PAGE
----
Finally, you will get sick here. People told me that when I was in Nepal, I would for sure get sick. I managed three months there without getting sick once. So when people told me the same thing about India, I wasn’t very worried. The warning very much applies to India. I’ve been sick several times and for the first month, my shit was solid maybe three times.

Like I said, a little bit of love, and a little bit of hate.

Bouldering

There are literally boulders as far as the eye can see and you can spend many a lifetime climbing here and still barely scratch the surface of what’s available. On the other hand, many of the problems are low quality; sharp with uninteresting movements. Despite this, there are definitely plenty of classics at every grade to keep you coming back season after season. If somehow you send everything you want to from the guidebook, there are plenty of developed areas that haven’t been put in the guidebook and even more untouched areas waiting for you to open up.

The guidebook is very good, but full of grading errors. Since most of the problems are crimp ladders, make sure to take advantage of the guidebook’s icons telling you when a problem has slopers, arêtes, dynos, etc. so that you can get more variety in your climbing.

If you need to get psyched, check out the old Chris Sharma video Pilgrimage, or this more recent video https://vimeo.com/134398755 which stars Jerry, Tom and Jerry’s climbing shop.

Finding accommodation:

Guest Houses:
In Hampi, a higher price doesn’t always correlate with better accommodation. Take the time to ask prices at every guesthouse and make sure to take a look at the room as well. Some guesthouses offer tents or outdoor hammocks, but you don’t mind living outside of the main strip, you can find rooms for the same price or even cheaper. Keep in mind that even if you make a long term deal with a guesthouse, they may kick you out if you don’t eat there often enough or if they find other people that are willing to pay more than you are being charged. They will give you some bullshit excuse that they forgot about a booking made months ago and you will find yourself looking for a new place to stay.

“Homestays”
On the main road just before the broken bridge (aqueduct) there are several locals who will rent out one of their spare rooms to you. Like with the guesthouses, prices and quality are all over the place, so shop around. A better option is to ask around the villages outside of Hampi Island. I had a great experience renting out a room in the village on the hill above Devamma restaurant. Just walk around the village and if ask the people you pass if they have an open room or if they know someone who does. You will get a better deal if you rent by the month, but if you need to leave early, you may need to pay for the entire month.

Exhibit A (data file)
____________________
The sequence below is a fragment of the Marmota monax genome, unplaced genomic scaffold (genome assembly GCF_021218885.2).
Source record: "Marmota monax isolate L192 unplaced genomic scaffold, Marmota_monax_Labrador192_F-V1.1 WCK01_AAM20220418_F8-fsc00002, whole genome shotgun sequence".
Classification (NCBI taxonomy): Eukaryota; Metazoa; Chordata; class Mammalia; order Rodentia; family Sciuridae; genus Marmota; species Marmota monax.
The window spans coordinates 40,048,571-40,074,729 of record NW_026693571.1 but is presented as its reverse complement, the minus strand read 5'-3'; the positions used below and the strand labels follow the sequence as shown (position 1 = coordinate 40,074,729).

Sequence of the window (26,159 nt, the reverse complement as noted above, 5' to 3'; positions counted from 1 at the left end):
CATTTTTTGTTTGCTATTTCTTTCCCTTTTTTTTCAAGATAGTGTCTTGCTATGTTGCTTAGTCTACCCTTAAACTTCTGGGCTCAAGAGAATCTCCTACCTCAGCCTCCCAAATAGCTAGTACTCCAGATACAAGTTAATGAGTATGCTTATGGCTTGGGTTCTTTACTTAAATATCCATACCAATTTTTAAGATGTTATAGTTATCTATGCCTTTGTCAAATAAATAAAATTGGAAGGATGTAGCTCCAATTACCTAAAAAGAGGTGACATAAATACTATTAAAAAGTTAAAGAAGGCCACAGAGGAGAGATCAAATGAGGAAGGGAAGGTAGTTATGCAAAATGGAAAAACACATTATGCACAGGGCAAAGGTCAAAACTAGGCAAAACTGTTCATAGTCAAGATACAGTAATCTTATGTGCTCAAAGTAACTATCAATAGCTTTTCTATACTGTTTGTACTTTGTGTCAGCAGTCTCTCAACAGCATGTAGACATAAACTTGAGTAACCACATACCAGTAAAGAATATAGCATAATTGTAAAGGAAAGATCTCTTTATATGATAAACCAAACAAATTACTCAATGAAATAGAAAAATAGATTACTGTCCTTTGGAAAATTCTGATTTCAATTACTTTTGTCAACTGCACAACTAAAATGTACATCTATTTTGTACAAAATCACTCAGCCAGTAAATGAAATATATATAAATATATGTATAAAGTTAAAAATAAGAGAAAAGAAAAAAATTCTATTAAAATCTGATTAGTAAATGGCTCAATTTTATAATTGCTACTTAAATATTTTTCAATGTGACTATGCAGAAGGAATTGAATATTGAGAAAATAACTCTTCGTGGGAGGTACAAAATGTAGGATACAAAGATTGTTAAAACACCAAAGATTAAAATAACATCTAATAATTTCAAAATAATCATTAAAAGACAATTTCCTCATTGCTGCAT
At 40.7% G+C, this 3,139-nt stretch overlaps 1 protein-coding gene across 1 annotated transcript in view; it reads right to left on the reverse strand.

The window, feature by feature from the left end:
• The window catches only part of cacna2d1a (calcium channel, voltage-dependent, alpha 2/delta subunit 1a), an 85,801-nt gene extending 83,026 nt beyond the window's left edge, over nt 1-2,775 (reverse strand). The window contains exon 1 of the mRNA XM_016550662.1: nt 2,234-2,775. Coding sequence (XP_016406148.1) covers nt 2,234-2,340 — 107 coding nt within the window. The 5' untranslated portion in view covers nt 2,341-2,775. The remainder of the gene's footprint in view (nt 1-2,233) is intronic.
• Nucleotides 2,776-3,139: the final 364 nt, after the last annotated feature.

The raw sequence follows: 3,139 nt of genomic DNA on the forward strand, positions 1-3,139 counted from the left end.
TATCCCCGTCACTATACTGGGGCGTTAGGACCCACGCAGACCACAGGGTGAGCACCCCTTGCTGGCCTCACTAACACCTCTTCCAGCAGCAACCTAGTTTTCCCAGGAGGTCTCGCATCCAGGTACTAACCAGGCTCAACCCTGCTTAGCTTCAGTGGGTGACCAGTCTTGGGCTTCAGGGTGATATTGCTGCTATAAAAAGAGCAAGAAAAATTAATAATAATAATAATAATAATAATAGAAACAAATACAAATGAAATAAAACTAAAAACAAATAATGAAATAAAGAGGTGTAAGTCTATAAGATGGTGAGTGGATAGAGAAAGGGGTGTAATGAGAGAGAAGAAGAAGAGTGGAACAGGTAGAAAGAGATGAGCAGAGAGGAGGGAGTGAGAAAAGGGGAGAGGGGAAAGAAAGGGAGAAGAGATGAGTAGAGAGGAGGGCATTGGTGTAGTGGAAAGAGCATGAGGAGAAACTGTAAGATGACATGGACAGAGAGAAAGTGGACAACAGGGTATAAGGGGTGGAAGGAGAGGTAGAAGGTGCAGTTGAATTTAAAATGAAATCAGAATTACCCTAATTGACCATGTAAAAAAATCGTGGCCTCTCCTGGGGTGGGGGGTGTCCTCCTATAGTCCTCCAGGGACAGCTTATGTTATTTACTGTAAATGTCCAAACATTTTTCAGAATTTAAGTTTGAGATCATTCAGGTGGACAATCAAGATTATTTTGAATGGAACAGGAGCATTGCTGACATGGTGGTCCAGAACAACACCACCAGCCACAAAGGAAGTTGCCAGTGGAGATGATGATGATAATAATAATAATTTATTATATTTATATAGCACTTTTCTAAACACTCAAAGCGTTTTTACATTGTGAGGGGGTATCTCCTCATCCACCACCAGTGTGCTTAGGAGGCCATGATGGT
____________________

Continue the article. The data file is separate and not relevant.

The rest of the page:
I recommend paying for day-to-day for the first couple of nights to see if a homestay is really for you. You will be getting a pretty authentic experience, which may or may not be to your liking. Loud people (especially children and parents yelling at their children), loud animals, lack of running water, shit all over the place (both animal and human), and lack of other amenities like a fan or mosquito net are some of the drawbacks. For me however, not being hassled by vendors all of the time, being closer to the cheaper restaurants, and having a genuine experience far out way the negatives.

Hampi Boulders

Hampi Boulders

There are literally boulders as far as the eye can see and you can spend many a lifetime climbing here and still barely scratch the surface of what’s available. On the other hand, many of the problems are low quality; sharp with uninteresting movements. Despite this, there are definitely plenty of classics at every grade to keep you coming back season after season. If somehow you send everything you want to from the guidebook, there are plenty of developed areas that haven’t been put in the guidebook and even more untouched areas waiting for you to open up.

The guidebook is very good, but full of grading errors. Since most of the problems are crimp ladders, make sure to take advantage of the guidebook’s icons telling you when a problem has slopers, arêtes, dynos, etc. so that you can get more variety in your climbing.

If you need to get psyched, check out the old Chris Sharma video Pilgrimage, or this more recent video featuring the local crusher Jerry, owner of the Tom and Jerry Climbing Shop and Rishmook Cafe: https://vimeo.com/134398755.

Western Tandoori

westernTandoori

Imagine someone telling you about a restaurant where you can get enough naan and curry to stuff two people for less then $5. Then imagine that when you get there it’s closed for the holidays and won’t be opening again until you leave for you trek. If you imagined feeling like getting kicked in the nuts, that’s how I felt too!

Luckily, when we got back from our trek, Western Tandoori was open again and it was even better than we expected. While many of the items on the menu weren’t available because of the fuel crisis, we were well contented with what was available. The menu consists mostly of breads: naan, roti, and paratha; and things to eat with them: curries, paneer, palak, and omelets.

There are many other restaurants that offer similar menus, but other than a random tandoori we went to near the US embassy (like an hour away), none have been as tasty.